Why do Monoliths and Microservices matter to a silly network guy like myself? At first I didn’t really think they did. Turns out however, that ALL of what these guys were talking about is so directly applicable to networking it’s not even funny. It seems to me app dev and networking are facing the exact same problems, and are trying to solve the problems in very similar fashions on totally separate parallel tracks. How do we successfully deliver a high quality product that can quickly and easily be upgraded, maintained, etc. (skewing things a bit to keep it applicable to networking)

At the end of the day when I build a network for a customer it’s not just about how good the network is up front on day 1. Thats EASY! What about at the end of year 5, when that pair of ‘core’ switches need to go in the recycle bin? The easiest parallel I can draw is VSS — I love VSS, don’t get me wrong. Its powerful, stable (now, wasn’t so fun back in the day though), single point of management, multi-chassis Etherchannel is great, etc. etc.. At the end of the day though, this is a Monolith — it’s a complex system (as Matt Stine said in the workshop, a simple = a single ‘thing’ essentially, complex = any number of simple things together — paraphrasing here!). There is nothing hard happening in a normal VSS pair; it’s just routing, switching, and maybe some service type things like netflow or whatever, but nonetheless its a complex system because it represents a lot of stuff all tied together. Old software stacks are just like this – relying on non standard functions to interact with other modules, being dependent on a DB of a particular flavor in a particular location etc.

So whats the alternative to these Monolithic platforms/applications? Microservices of course, didn’t you read the title? Microservices to the software guys seems to mean write an application for as small of a scope as possible — i.e. if you have 50 individual tasks that need to happen for some user experience, you would need 50 applications communicating across some standardized way to interact (REST?). So in networking land, we can take that and apply a similar logic (perhaps not to the same extent) – distribute the ‘load’, keep things as simple as possible. Taking the core example, I would (personal preference) not deploy VSS — instead I would deploy routed links everywhere, and keep as many services pushed out to the edge as possible (we know ISPs scale, we know MPLS VPNs scale —  distributed systems tend to be pretty snazzy). This takes our ‘complex’ core, and makes it as ‘simple’ as we can. Keeping the analogy going, the routed links are the standardized way to interact wit the rest of the network. In five years, when its time to upgrade, just insert a new device, tune the cost down on the old, and traffic magically flips over to the new.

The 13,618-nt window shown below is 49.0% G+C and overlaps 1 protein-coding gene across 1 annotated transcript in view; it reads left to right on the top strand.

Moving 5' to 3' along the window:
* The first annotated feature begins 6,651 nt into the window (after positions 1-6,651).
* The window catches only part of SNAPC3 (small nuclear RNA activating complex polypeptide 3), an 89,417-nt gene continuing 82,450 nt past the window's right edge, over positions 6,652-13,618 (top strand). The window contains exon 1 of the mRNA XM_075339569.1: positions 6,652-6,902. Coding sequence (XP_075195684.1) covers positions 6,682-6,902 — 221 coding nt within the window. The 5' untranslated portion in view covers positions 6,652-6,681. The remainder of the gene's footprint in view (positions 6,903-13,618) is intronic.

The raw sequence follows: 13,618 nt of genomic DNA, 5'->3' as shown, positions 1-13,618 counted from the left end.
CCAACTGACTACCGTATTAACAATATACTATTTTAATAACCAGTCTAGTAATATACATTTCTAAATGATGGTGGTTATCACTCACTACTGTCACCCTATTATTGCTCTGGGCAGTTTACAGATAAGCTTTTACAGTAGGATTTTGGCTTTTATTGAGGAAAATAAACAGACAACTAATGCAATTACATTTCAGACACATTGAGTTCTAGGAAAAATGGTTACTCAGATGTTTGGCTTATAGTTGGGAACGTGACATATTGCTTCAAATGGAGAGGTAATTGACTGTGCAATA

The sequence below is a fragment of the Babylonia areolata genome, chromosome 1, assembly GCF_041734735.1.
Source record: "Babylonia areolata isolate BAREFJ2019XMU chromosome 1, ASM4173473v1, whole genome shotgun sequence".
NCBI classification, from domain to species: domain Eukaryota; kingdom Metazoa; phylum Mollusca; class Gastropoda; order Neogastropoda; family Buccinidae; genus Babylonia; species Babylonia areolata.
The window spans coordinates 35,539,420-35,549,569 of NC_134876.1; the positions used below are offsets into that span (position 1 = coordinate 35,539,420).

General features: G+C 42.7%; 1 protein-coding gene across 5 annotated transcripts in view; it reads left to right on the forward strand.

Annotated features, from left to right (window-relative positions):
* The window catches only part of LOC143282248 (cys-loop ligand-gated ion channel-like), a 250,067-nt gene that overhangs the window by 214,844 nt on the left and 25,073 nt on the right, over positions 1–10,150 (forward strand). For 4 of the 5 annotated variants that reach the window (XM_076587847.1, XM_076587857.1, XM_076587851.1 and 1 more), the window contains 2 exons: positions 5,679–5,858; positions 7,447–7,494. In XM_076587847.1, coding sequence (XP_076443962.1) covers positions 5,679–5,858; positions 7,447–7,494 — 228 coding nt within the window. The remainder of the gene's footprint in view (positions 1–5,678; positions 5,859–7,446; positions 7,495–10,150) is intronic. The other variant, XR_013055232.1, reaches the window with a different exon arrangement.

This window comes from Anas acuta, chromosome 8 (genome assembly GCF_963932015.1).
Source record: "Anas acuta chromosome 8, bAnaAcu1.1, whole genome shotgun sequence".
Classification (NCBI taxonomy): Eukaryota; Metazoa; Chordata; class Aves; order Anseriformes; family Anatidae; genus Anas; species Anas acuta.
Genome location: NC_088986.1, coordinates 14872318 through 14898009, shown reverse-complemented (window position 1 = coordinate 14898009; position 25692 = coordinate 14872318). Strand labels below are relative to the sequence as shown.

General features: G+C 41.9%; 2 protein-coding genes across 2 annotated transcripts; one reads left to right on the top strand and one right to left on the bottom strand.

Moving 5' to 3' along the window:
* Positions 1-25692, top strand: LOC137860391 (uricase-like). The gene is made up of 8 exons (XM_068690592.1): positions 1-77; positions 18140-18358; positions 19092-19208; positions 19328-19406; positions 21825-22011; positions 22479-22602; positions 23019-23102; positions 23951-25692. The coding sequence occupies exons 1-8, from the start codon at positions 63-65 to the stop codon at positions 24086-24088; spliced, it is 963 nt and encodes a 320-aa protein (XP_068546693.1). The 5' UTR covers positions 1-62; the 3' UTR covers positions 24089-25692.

All in all I’m reminded that the industry is a funny place. It’s all cyclical, and things are happening at different paces in different disciplines. I find it funny that ‘networking is the last to innovate’ and that we are always waiting on the network — and I think thats 100% true in a lot of respects, but the network has to play to the lowest common denominator. In many cases that’s applications. Monolithic applications that can’t scale and can’t be distributed because they were never written to live in a world where clouds rule. The guys at Pivotal want to change how apps are built so that we can move forward, and I’m very much looking forward to that. In the meantime, we in the network realm can try to build the most ‘simple’ networks possible, build Microservices, not Monoliths, ensuring that we too can be nimble (trying hard to not to say ‘agile’ here!) when it comes to network designs, upgrades, and steady state ops.

 

Thanks to Fred Melo @fredmelo_br and Matt Stine @mstine for their great presentation!